At the time, his affirmation was massively important. See, back then, I wasn’t sure I had a right to tell Mared’s story. This uncertainty has been borne out during a number of my recent meetings. From people tentatively asking: so, Liz, what made you want to write about Mared? Er…you do realize this is a contentious topic? Or simply the startled faces of people who have recently moved to Wales: Oh, God, what barrow is she trying to push here? 

I get this tension. When a country has been conquered, annexed and incorporated, when it’s language is fighting for its life, when academics drop in for flying visits and act like they know everything, when Owain’s name has been hijacked by various political causes, or when you’ve simply moved to Wales and want to feel welcome, the idea of an Aussie interloper coming in and stirring the pot is alarming. Yet, Gideon, never once questioned my right to tell the story. He simply said: go for it! This project is long overdue. He also spent a whole day of his kids’ half term holiday (like all day) answering my lame questions.

The day I spent with archaeologist Spencer Gavin Smith and his wife Megan (also an archaeologist) was similarly incredible. I wrote asking a for information and ended up being given a full guided tour of the Glyn Dwr sites (during which I asked an alternate string of lame questions). Because of Spencer, I spent my last day in the library trawling through the Transactions of the Denbighshire Historical Society, unearthing all manner of articles by Derek Pratt. I braved English roads and drove to Lower Brockhampton so that I could see the type of home in which Mared would have lived. I also faced octopus-on-steroids roundabouts in South Wales and learned that SatNav’s work best when you are paying attention – not when you are re-writing story scenes in your head. But that is another story…

In Llandysul, I spent a day and a half with Dr John Davies, a man with an impressive beard, an even more incredible library, and a keen interest in Owain Glyn Dwr’s mother’s family. John drove me around the borders of Owain’s southern estates, answered multiple questions, gave me CDs and memory sticks bursting with information. He also gave me the precious gift of assuming my Welsh was up to the task of discussing history – which it was. An incredible milestone.

Add to the above, the countless people who made time to catch up with me – too many to list but you know who you are – my friend Lorraine who listened to me ‘think aloud’ for a week in Llangollen and, of course, the incredible Veronica Calarco who, through setting up Stiwdio Maelor, has made it possible for me to spend extended periods in Wales. I stayed overnight with my friend Carolyn in Y Borth more times than was polite, took my brand new friend Anne up on her offer of accommodation in South Wales, had the fascinated company of Dee and Iestyn on the John Davies’ magical history tour, got shown around the Senedd Dy by Neil McEvoy and met up with an amazing group of SSiWer’s in the Mochyn Du.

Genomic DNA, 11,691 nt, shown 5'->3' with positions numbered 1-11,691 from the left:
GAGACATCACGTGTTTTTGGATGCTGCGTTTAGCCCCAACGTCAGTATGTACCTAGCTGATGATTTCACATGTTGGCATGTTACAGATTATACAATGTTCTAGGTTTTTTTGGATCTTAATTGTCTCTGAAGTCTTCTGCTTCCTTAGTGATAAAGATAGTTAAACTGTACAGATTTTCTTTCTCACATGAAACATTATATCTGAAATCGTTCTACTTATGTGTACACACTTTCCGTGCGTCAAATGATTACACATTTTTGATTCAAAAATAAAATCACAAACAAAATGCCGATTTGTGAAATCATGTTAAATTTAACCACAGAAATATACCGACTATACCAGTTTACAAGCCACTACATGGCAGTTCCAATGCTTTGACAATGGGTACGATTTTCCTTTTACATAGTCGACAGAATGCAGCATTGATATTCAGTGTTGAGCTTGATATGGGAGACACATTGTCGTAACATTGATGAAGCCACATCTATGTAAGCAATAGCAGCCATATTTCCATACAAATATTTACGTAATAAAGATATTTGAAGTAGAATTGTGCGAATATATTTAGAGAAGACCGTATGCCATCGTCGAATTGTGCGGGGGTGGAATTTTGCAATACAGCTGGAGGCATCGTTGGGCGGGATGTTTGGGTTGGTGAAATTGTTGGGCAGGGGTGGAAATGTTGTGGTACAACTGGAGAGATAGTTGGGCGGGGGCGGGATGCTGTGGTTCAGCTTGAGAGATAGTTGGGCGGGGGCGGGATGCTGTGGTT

On top of all this, my friend Aled in Australia suggested I catch up with Carys Davies (wife of the late Sir Rhys Davies, author of the incredible The Revolt of Owain Glyn Dwr) and Gruffudd Aled Williams (author of Dyddiau Olaf Owain Glyn Dwr). I felt nervous about phoning the above. I hate cold calling people – especially in Welsh. Added to which, this was Cymru Cymraeg and all the old doubts about my right to tell this story came flooding back. But I took a deep breath, dialed their numbers (rather than confess a lack of courage to Aled), and, as a consequence, enjoyed two lovely dinners in Caffi Pen Dinas. With Carys, I chatted about my mother’s family, how I’d learned Welsh, and my recent Say Something in Welsh Bootcamp. Before long, we were chuckling over the pictures of me clambering onto that pillar on top of Twt Hill (thanks Aran). After lunch, we attended a lecture in the Drwm where I was introduced to people as, Liz, who is writing a novel from the point-of-view of Owain Glyn Dwr’s wife. I thought: okay, maybe, this is going to be alright.

While having lunch with Gruffudd Aled Williams a few weeks later, we discussed history and winced over some of Glyn Dwr’s more anachronistic portrayals – like taking tea with his family in the fourteenth century and Iolo Goch drinking blood from a skull. At some point, I don’t know when, I decided it was safe to share the outline of my story. It is a fragile thing, a story concept, without the build up you put into developing it on the page, and not easily shared but, for some reason, it all came tumbling out. In Welsh. But strangely I didn’t need  language to understand Gruffudd’s response. I saw it in his eyes, the way he smiled, leaning back in his chair. O, hyfryd…